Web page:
LA may not be losing a football field of land an hour, but long-term rates could rise

LA may not be losing a football field of land an hour, but long-term rates could rise

NEW ORLEANS (WVUE) - It has become almost cliche to say Louisiana's coast loses a football field an hour.

In fact, the rate may be less than that. However, planners caution in the long term the rates are likely to rise again.

Geologist Chris McLindon believes there is confusion about the current rate of land loss stemming from a U.S. Geological Survey study released in 2010.

"What it actually said was from a period of 1985 to 2010, the rate was equivalent to a football field an hour," McLindon said.  "But the rate was dropping the entire time."

The USGS released color-coded maps that depicted land loss since 1932, with the various colors representing the period of time when specific areas of the coast went under water. McLindon points out much of the loss occurred in the 1970s in subsidence hot spots.

"We may have years of net gain and then years of net loss, and we may be in a period of relative stability," McLindon said.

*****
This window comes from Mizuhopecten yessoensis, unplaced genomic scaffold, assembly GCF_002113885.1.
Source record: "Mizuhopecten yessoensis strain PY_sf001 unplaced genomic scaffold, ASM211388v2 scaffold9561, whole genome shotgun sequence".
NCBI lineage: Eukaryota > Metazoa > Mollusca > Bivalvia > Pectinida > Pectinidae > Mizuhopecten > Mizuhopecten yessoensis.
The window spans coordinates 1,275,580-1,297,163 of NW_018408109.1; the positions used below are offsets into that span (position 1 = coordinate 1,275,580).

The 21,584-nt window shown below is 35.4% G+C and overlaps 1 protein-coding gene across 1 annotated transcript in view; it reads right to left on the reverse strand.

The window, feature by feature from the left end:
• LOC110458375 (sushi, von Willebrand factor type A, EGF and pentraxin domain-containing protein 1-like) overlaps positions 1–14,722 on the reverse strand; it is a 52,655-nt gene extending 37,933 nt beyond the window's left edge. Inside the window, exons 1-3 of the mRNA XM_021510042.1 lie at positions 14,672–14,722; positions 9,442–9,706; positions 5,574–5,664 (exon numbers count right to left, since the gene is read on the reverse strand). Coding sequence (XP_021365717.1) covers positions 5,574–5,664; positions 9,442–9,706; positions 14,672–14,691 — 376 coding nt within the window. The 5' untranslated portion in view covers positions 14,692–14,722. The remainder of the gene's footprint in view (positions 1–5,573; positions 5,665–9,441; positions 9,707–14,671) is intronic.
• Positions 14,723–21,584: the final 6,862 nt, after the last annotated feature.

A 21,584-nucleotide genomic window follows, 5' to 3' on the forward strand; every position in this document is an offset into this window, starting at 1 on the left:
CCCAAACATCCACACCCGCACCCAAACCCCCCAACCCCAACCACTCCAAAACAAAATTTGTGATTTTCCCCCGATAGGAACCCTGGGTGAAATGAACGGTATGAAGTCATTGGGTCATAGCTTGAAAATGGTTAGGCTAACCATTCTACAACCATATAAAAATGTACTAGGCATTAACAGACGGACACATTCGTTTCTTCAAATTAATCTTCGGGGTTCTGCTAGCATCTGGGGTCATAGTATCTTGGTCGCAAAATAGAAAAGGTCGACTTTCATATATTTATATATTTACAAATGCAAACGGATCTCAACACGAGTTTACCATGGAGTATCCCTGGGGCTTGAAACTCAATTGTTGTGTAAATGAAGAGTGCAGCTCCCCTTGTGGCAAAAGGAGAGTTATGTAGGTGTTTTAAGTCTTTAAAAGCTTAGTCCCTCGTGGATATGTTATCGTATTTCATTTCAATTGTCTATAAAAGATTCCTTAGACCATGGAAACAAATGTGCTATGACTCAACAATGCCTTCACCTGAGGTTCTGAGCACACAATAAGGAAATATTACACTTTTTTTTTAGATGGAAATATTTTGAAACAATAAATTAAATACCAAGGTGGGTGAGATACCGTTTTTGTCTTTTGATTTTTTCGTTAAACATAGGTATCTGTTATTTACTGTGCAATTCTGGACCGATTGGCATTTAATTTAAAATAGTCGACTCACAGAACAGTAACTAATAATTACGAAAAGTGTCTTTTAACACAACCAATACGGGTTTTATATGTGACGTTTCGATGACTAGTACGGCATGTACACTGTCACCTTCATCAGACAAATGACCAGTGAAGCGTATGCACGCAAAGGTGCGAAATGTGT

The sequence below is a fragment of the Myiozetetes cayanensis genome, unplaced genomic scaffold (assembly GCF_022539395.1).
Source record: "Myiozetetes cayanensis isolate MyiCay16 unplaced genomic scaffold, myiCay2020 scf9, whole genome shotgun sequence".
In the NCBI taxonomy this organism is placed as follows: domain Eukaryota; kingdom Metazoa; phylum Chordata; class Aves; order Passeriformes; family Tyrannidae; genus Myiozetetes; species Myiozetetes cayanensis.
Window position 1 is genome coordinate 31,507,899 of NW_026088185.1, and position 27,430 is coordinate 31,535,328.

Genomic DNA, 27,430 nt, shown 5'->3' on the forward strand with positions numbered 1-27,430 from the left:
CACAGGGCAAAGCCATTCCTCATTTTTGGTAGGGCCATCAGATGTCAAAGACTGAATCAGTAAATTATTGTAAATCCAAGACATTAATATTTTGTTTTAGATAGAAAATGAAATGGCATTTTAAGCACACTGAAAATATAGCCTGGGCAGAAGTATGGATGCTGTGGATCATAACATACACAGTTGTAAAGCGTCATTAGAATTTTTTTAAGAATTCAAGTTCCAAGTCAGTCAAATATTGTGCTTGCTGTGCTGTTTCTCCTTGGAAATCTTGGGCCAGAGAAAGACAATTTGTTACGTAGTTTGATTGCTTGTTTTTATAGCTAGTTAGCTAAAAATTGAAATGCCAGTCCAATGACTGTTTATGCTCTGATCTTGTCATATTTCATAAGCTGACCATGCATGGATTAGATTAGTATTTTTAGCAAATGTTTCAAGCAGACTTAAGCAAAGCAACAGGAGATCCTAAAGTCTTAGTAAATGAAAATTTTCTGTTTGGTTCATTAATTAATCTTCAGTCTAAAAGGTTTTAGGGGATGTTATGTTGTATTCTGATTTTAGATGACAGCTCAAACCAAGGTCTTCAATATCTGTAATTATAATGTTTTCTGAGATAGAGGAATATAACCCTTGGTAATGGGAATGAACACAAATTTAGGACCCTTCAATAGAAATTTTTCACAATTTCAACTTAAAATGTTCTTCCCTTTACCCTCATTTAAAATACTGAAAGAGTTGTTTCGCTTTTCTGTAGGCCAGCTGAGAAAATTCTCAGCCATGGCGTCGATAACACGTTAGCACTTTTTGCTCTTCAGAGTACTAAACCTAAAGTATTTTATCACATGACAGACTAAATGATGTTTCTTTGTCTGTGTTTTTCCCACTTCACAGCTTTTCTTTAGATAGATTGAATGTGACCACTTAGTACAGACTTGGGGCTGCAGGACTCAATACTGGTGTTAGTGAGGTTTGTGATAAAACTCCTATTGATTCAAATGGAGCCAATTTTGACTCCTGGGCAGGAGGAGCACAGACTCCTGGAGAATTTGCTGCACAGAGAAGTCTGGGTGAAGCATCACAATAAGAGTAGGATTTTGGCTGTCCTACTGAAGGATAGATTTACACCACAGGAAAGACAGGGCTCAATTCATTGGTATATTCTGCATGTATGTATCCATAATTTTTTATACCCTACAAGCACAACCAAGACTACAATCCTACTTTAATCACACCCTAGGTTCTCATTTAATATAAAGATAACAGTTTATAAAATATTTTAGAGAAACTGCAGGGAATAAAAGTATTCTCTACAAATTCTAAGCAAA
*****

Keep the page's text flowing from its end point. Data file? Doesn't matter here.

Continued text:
State planners point out that land loss rates are variable.

"While we may have lost a football field last hour, this hour we might not," said Bren Haase, assistant administrator of the Coastal Protection and Restoration Authority. "If you look at the trend over the long term, it averages out to be that amount."

Hurricanes Katrina and Rita, which devoured a couple hundred square miles of land, show that years of stability can be wiped out in a matter of hours. Since the state coastal master plan in 2012, scientists say predictions for sea level rise have worsened. Although the science behind climate change predictions remains a political controversy, state and federal planners factor those predictions in to the planning of coastal projects.

The CPRA is working with three different scenarios for sea level rise over the next 50 years: a best case scenario of 1.4 feet; a medium scenario of 2.07 feet and a worst case prediction of 2.7 feet.

That does not factor in the additional effect of subsidence, which means a higher rate of "relative" sea level rise.

"Wetlands can generally keep up with sea level rise to an extent," said Karim Belhadjali, CPRA deputy chief.  "What we're trying to figure out is where that extent occurs."

State planners are trying to decide which of the proposed coastal projects can withstand a rising sea.

"It's how well it either builds or maintains land over a period of time in the face of that environmental scenario," Belhadjali said.

Building more robust restoration projects may help mitigate the effects of a rising sea.  However, the new scenarios mean the state may have difficulty reaching its goal of no net loss of wetlands.

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